Deep Sea Fishes

Log from One Ten East

 

The RV Investigator is currently undertaking oceanographic research along the 110°E meridian off Western Australia as part of the second International Indian Ocean Expedition. The voyage is led by Professor Lynnath Beckley of Murdoch University and the research is supported by a grant of sea time on RV Investigator from the CSIRO Marine National Facility.

 

Date: May 23, 2019 Time: 1200 AWST
Latitude: 30.5°S Longitude: 110°E
Wind direction: E Wind speed: 9.5 knots
Swell direction: W Depth: 5392 m
Air temperature: 19°C Sea temperature: 20°C
Notes: The night samples at Station 6 were jam-packed with phyllosoma (rock lobster) larvae, which had the zooplankton scientists grinning from ear to ear. The whole ship’s complement is enjoying the lovely calm weather.

 

Deep Sea Fishes

By Daniel Cohen and Dr M. Pilar Olivar

 

Deep-sea fishes reside at depths greater than 200 m beyond the effective influence of sunlight for most of the time. The mesopelagic zone (between 200–1000 m depths) is home to many diverse and bizarre fishes, such as dragonfishes, snaketooths, bristlemouths, hatchetfishes, lightfishes and lanternfishes. The early stages of these fishes develop in the epipelagic layer nearer to the surface, but juveniles and adults move down into the dark zone. Some families are characterized by performing diel vertical migrations through the water column (e.g., lanternfishes), while others (e.g., bristlemouths or hatchetfishes) remain in the dark part of the ocean all the time.

Species of the family Myctophidae (lanternfish) are the dominant migrating mesopelagic fishes, and they constitute the focus of our studies on this voyage. Adult myctophids are small (from 3 to 10 cm) and have some similarity in appearance to an anchovy, although being darker in color and characterized by the presence of small luminous organs on their bodies. Their larvae are small (from 2 to 15 mm) and transparent, similar to those of many other fish species. Myctophid larvae generally dominate plankton samples from the deep open ocean.

Worldwide, lanternfish comprise about 250 species and account for 65% of mesopelagic fish biomass. The name myctophid comes from the Greek word “mykter” meaning nose and “ophis” meaning serpent, while the common name lanternfish describes the array of light emitting organs called photophores that occur in species-specific patterns on their bodies.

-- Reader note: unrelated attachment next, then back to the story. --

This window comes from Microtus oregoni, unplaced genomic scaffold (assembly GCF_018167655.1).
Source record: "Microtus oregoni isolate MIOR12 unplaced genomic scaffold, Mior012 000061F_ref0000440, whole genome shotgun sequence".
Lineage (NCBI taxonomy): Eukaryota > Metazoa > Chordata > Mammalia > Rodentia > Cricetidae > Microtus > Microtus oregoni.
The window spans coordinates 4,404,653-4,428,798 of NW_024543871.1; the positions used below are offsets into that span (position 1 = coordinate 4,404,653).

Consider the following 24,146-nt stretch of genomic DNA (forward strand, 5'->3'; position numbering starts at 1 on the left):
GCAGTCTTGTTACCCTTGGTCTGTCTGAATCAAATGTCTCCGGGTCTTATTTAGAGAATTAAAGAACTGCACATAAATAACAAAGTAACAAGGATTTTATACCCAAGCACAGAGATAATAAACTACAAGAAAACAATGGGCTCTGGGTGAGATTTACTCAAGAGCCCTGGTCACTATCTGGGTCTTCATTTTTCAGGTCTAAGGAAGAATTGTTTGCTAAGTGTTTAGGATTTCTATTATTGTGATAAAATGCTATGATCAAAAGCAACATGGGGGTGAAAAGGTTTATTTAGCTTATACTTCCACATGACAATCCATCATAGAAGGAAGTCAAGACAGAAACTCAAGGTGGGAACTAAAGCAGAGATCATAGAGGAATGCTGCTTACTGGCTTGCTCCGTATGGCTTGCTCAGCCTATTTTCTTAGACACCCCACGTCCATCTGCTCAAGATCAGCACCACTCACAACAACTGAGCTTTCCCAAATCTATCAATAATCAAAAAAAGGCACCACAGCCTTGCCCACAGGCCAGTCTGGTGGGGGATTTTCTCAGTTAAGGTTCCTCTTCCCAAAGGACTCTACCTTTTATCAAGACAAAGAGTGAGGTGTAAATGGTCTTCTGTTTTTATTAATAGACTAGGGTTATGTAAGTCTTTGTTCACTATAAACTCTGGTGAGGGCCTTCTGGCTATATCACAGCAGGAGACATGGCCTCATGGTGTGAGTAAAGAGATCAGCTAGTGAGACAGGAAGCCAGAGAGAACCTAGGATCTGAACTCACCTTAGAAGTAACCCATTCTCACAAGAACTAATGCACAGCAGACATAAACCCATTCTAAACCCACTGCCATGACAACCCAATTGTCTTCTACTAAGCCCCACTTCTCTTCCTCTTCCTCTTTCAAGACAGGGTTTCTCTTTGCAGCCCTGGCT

In a laboratory aboard RV Investigator Dr Pilar Olivar (Institute of Marine Science, Barcelona) identifies deep sea fishes using a dissecting microscope with a camera and image capture capability, while Danielle Hodgkinson (Murdoch University) carefully labels the samples before preservation. Photo: Micheline Jenner AM/CWR.

 

Hatchet fish are the most well-recognised of the deep sea fishes, with their large over-sized jaws, bulgy eye and silver jacket. Photo: Micheline Jenner AM/CWR.

 

Living in the light-limited mesopelagic zone means little access to prey. Myctophids deal with this problem by performing diel vertical migration, being the movement up into the plankton rich surface waters at night to feed, before returning to the safety of the deep during the day. In this way, myctophids occupy an important position in the oceanic food web transporting organic matter vertically through their migrations and providing food for larger predatory species.

 

Despite their importance, relatively little is known about myctophids in the south-east Indian Ocean and this is largely due to the difficulty in sampling deep-sea fishes. Fortunately, thanks to their diel vertical migration at night, when they are feeding near the surface, these fishes can be captured using large nets towed from research vessels. Additionally, the presence of their larval stages nearer to the surface allows sampling by means of standard plankton nets, and an indirect way of studying species distribution, abundance and diversity. Lanternfishes, through their abundance, play a vital role in the health and functioning of the ocean, particularly because they are prey for commercially important species such as tuna, mackerel and squid and ecologically significant species such as seabirds and whales.

 

Daniel Cohen (Murdoch University Honours Student) sorts myctophid fishes from the depth-stratified EZ net tows. Photo: Micheline Jenner AM/CWR.

 

OLYMPUS DIGITAL CAMERA. Larvae of some deep sea fishes bear little resemblance to the adults. Here, an Idiacanthus fasiola larva has “eyes on stalks”, whilst the adult is more normal in appearance! Photo: Dr Pilar Olivar.

Be sure to follow the daily posts of our One Ten East Logs from the IN2019_V03 aboard RV Investigator at https://iioe-2.incois.gov.in and https://wamsi.org.au .

 

Centre for Whale Research

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